Record-low mortgage rates conspired with high rental prices to push additional tenants out of the market in October, as more and more renters looked to purchase homes, real estate executives told The Real Deal.
Overall vacancy in Manhattan was up to 1.39 percent – the highest it has been since February 2010, according to the October rental market report released today by residential brokerage Citi Habitats. Meanwhile, activity was relatively stagnant, with new rental activity increasing a mere 1.2 percent year-over-year, according to figures from brokerage Prudential Douglas Elliman’s report for the same period.
“Certain people are fed up with rental pricing and are going to outlying boroughs or purchasing,” said Gary Malin, president of Citi Habitats. “The economy is still wreaking havoc, there is this fiscal cliff talk, [fears of] capital gains taxes going up … a lot of unknowns,” are in play.
A dip in activity is also commensurate with the season, noted Malin.
However, the decreased activity did not affect pricing, as median rents in October were up 1.6 percent compared to the same period last year, and the average price per square foot increased 3.2 percent, according to Elliman’s numbers. The median rent in Manhattan in October was $3,200, up from $3,150 the year prior; however, the effective rent (which includes concessions) was only up 1 percent, to $2,954 from $2,925 year-over-year, Elliman’s data shows.
“Landords are trying to keep activity up, and I think that concessions helped keep activity consistent,” said Mark Menendez, an executive vice president with Elliman.
The number of transactions that involved concessions went up by about 1 percent in October, according to Malin, who said that that was normal for the season as well.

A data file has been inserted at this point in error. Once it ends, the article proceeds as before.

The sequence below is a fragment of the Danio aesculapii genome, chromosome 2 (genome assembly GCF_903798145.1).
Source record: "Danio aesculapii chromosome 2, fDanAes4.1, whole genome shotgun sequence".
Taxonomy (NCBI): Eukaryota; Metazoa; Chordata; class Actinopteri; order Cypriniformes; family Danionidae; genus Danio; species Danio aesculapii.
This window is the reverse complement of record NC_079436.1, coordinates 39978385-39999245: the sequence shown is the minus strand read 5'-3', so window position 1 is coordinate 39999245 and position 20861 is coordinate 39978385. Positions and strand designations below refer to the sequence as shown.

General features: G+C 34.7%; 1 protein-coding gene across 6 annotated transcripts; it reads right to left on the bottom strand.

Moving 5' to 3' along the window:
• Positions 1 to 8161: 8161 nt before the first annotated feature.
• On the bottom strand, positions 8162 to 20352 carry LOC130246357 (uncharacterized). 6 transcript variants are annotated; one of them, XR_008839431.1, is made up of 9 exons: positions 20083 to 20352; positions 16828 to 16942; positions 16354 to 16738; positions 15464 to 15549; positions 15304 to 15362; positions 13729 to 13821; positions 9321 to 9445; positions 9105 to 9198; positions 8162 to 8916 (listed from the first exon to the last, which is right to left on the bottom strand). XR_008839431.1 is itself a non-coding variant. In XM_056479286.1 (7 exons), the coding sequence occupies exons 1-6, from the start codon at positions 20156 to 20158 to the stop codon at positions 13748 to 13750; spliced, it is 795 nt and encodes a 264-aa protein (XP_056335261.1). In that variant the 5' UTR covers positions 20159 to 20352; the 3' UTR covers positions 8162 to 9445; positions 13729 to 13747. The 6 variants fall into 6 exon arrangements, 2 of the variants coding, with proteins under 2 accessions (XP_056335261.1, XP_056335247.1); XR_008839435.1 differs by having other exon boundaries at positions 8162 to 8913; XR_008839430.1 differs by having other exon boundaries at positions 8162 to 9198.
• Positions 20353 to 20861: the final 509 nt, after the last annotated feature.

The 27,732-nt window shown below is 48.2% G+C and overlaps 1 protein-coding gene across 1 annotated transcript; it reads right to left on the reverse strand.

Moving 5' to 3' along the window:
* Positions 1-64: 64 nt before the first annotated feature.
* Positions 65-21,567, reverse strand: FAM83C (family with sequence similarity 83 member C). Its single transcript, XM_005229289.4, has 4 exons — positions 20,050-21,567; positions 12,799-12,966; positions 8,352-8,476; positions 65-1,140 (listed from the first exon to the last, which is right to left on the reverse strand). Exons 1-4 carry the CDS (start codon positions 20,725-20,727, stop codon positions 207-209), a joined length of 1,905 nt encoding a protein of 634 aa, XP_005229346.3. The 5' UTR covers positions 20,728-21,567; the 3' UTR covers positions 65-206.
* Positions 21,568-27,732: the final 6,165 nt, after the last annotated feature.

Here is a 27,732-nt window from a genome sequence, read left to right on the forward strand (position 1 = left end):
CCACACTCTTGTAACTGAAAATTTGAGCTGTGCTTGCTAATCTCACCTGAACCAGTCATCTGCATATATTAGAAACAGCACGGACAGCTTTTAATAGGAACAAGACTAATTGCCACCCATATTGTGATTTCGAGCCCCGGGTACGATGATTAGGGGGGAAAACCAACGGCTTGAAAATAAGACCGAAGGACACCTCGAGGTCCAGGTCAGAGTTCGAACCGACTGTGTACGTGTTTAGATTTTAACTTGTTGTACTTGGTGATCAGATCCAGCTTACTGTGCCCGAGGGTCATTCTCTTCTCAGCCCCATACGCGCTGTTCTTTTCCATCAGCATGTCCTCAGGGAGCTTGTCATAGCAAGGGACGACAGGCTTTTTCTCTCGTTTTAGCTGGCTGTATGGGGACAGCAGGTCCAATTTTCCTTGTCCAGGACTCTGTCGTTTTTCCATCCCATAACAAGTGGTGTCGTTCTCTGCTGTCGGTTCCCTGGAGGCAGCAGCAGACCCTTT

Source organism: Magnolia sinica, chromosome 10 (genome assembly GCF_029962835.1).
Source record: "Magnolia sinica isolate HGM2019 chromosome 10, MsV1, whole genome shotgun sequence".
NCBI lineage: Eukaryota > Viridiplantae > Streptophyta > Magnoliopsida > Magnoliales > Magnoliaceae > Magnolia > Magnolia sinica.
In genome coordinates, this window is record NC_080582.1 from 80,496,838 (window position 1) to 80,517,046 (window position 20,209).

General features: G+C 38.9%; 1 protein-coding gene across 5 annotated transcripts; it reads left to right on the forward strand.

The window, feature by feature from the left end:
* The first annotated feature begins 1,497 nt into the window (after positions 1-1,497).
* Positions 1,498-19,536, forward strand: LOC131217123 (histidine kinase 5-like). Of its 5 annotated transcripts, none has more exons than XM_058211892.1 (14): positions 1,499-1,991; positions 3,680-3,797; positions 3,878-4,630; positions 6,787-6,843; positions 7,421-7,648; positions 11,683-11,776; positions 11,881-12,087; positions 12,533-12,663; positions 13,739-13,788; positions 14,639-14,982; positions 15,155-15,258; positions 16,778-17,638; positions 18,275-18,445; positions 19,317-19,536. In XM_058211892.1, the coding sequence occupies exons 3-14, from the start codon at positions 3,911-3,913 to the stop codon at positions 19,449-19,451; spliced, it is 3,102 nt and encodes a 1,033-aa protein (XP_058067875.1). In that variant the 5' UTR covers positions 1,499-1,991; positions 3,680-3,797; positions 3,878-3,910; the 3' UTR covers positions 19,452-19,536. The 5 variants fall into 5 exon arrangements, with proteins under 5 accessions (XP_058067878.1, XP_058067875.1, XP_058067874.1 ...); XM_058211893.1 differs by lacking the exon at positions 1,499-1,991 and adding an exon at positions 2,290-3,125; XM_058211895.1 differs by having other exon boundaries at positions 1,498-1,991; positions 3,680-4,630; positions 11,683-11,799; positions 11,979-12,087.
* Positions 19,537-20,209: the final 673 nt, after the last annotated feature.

“There is nothing out there that is not to be expected,” he said, though he conceded that November’s numbers would be “telling,” as they would indicate whether Hurricane Sandy had caused a significant market disruption.
October had been strong before the storm hit on Oct. 29, squelching activity at the end of the month, Malin said.
The average Manhattan apartment rented for $3,444 in October, or $9 less than in September, when the average was $3,453, according to the Citi Habitats report, which compiles data from the firm’s own transactions.
The market was also stratified, with the high-end segments performing better. Prices for doorman buildings outpaced prices for non-doorman buildings, the Elliman report says. The median price for a doorman building was $3,649, up 4.4 percent from $3,495 last October; for non-doorman buildings the median was $2,650, up 1.9 percent from $2,600.
Meanwhile, the median rents in the “luxury” and “super-luxury” segments – the top 10 percent and 5 percent of the market by price, respectively — were up 5.1 percent and 14.9 percent year-over-year, per Elliman’s numbers.
Menendez said the growth in pricier properties was largely because more product had been added at the higher end.
In Brooklyn, the median price for an apartment in October was $2,527, according to the Elliman report, down 0.4 percent year-over-year from $2,600. The luxury market – the top 10 percent by price – outperformed the rest, just as in Manhattan, with the price per square foot gains of 10.9 percent are more than double the 5.2 percent rise of the market overall.
Interest in two-bedrooms in the borough surged, with median prices climbing 6 percent, to $2,989 from $2,650. Meanwhile, the median price for studios plummeted 13.7 percent, to $1,783 from $2,066 and the median for one-bedrooms fell 12 percent, to $2,200 from $2,500.